Not Neutrality 

To judge by the uproar in social media over the past few days, you might imagine that “net neutrality” is some long standing principle which has protected the internet from evil corporatations who would otherwise destroy it.  Well, it is most certainly not long standing as the FCC rules have only been in effect since 2015.  Apparently, in all the years prior to that, the internet was slowly but surely being driven into the ground.  Or was It?  I don’t remember it that way but perhaps some of you do.

The idea that all traffic online must be treated in the same fashion is an odd one.  Why it is that heavy users of bandwidth, whether they be suppliers or consumers of content, should not be treated differently than more casual ones?  Why should Grandma, who only checks her email or looks at family photos on Facebook, pay the same as her grandson who plays games and streams video 12 hours a day? And if a content provider such as Netflix or Hulu is willing to pay more to have their content in the fast lane, why is that wrong?

It is also curious that the loudest outcry about any changes in these rules is from the Left.  (Although, to be fair, It has come from conservatives and libertarians as well.)  Their concern is supposedly the effect that this may have on internet freedom, with unpopular and alternative ideas shunted off the information superhighway onto some sort of World Wide Dirt Road.  I say curious because it is many of these same voices which are seeking to suppress ideas they dislike, whether it is on the internet or in our universities.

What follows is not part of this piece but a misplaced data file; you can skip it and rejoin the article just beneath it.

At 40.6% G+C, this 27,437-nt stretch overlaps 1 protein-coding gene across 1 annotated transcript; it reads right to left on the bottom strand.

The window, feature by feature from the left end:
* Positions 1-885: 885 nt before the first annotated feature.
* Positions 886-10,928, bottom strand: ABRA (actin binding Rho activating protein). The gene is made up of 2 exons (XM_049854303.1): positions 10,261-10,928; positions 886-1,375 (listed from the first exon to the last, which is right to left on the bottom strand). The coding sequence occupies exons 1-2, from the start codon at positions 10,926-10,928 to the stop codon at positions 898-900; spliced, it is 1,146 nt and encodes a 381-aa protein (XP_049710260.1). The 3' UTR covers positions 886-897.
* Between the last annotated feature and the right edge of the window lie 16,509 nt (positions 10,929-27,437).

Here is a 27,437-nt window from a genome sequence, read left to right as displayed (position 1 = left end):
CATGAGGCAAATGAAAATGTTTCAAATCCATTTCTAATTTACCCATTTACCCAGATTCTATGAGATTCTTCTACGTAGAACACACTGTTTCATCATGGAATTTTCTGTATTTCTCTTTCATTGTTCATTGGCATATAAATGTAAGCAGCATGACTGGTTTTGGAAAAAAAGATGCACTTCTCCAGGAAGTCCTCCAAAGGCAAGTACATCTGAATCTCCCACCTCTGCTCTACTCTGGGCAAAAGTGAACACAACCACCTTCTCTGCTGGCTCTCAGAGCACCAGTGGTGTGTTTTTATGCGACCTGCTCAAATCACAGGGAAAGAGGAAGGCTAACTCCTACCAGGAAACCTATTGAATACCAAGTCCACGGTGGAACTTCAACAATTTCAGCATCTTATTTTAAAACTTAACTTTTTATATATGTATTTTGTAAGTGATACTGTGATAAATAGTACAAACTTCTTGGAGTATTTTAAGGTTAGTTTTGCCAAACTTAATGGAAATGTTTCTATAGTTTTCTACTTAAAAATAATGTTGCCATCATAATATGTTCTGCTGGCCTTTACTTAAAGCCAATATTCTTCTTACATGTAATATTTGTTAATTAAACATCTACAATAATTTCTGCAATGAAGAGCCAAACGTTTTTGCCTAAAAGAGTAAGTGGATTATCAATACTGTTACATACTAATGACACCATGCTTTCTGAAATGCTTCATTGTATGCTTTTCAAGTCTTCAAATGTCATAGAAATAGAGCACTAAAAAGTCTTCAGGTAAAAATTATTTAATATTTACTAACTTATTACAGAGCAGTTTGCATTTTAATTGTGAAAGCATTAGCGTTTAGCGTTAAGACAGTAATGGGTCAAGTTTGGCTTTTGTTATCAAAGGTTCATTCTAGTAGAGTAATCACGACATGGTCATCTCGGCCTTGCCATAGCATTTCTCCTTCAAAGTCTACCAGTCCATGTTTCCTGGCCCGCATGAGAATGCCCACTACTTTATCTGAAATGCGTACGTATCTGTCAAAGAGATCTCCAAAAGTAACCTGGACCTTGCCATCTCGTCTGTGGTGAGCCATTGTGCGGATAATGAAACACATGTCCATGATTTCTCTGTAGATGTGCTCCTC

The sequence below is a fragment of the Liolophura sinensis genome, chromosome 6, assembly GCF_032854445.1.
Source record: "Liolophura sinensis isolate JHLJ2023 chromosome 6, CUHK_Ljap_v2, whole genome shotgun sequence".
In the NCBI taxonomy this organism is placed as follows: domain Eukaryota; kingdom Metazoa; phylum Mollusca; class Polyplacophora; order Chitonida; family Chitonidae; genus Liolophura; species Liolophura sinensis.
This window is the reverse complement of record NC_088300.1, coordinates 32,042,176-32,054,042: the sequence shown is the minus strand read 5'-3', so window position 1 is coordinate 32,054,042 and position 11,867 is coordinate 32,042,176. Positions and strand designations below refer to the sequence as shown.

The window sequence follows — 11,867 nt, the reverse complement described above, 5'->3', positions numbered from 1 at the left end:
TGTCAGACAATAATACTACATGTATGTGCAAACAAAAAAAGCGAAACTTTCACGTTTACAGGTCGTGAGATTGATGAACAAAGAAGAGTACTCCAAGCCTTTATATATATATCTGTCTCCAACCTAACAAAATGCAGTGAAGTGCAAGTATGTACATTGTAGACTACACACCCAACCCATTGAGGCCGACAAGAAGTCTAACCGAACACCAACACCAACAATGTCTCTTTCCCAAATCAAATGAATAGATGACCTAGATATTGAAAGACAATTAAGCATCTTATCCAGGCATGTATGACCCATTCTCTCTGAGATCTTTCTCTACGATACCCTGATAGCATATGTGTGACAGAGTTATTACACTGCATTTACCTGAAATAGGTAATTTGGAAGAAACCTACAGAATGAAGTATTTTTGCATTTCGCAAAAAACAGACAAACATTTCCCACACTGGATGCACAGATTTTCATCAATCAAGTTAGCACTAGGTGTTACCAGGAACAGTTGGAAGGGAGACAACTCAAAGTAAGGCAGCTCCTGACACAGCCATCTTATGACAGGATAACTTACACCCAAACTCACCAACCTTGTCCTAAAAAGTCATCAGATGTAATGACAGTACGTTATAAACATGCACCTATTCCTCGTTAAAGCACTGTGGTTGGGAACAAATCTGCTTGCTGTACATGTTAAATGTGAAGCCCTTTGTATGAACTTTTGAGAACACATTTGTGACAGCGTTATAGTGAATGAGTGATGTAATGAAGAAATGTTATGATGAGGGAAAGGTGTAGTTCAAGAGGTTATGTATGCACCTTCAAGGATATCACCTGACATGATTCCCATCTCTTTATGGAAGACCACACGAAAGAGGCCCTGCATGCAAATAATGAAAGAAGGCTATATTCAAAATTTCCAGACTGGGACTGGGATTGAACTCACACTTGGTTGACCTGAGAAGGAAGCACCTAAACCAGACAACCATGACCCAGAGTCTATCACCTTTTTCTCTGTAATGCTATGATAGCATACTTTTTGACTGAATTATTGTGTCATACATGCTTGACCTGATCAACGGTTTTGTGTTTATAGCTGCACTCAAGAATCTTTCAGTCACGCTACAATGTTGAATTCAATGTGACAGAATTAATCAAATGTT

Until the internet was opened up to commercial activity, their was little bandwidth or content.  It was the increasing demand for both which spurred the kind of investment required to make it what it is today.  It was not so many years ago that downloading a single picture or song was measured in minutes, not fractions of a second.  All that changed, not because some agency required it but because it was profitable.  We have all reaped the benefits.

To me, the greatest danger to the internet is not from “greedy corporations” but from government regulation and control.  The current net neutrality rules may seem innocuous enough and appear to serve some valuable purpose but I prefer to trust the future to free minds and free markets, not the wisdom of bureaucrats.  (I believe that last clause is an oxymoron.) Until next time, live long and prosper!

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